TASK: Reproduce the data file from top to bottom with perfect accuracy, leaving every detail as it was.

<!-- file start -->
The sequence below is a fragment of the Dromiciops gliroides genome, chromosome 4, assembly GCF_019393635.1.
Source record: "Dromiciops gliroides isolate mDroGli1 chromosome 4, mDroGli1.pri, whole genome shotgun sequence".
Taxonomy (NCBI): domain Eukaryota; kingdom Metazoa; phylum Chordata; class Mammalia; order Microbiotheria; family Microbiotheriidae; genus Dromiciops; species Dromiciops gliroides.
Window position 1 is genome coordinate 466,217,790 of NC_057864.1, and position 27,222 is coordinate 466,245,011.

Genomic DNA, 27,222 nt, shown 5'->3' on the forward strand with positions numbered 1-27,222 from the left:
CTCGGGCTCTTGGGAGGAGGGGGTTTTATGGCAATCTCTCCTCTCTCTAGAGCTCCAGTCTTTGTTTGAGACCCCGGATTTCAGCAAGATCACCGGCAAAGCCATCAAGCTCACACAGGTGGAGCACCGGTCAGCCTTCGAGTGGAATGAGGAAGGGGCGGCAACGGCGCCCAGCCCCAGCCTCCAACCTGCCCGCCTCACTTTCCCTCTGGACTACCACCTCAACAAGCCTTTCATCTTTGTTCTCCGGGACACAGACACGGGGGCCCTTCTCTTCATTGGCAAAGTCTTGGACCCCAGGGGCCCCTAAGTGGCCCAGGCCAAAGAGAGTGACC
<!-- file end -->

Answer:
The sequence below is a fragment of the Dromiciops gliroides genome, chromosome 4, assembly GCF_019393635.1.
Source record: "Dromiciops gliroides isolate mDroGli1 chromosome 4, mDroGli1.pri, whole genome shotgun sequence".
Taxonomy (NCBI): domain Eukaryota; kingdom Metazoa; phylum Chordata; class Mammalia; order Microbiotheria; family Microbiotheriidae; genus Dromiciops; species Dromiciops gliroides.
Window position 1 is genome coordinate 466,217,790 of NC_057864.1, and position 27,222 is coordinate 466,245,011.

Genomic DNA, 27,222 nt, shown 5'->3' on the forward strand with positions numbered 1-27,222 from the left:
CTCGGGCTCTTGGGAGGAGGGGGTTTTATGGCAATCTCTCCTCTCTCTAGAGCTCCAGTCTTTGTTTGAGACCCCGGATTTCAGCAAGATCACCGGCAAAGCCATCAAGCTCACACAGGTGGAGCACCGGTCAGCCTTCGAGTGGAATGAGGAAGGGGCGGCAACGGCGCCCAGCCCCAGCCTCCAACCTGCCCGCCTCACTTTCCCTCTGGACTACCACCTCAACAAGCCTTTCATCTTTGTTCTCCGGGACACAGACACGGGGGCCCTTCTCTTCATTGGCAAAGTCTTGGACCCCAGGGGCCCCTAAGTGGCCCAGGCCAAAGAGAGTGACC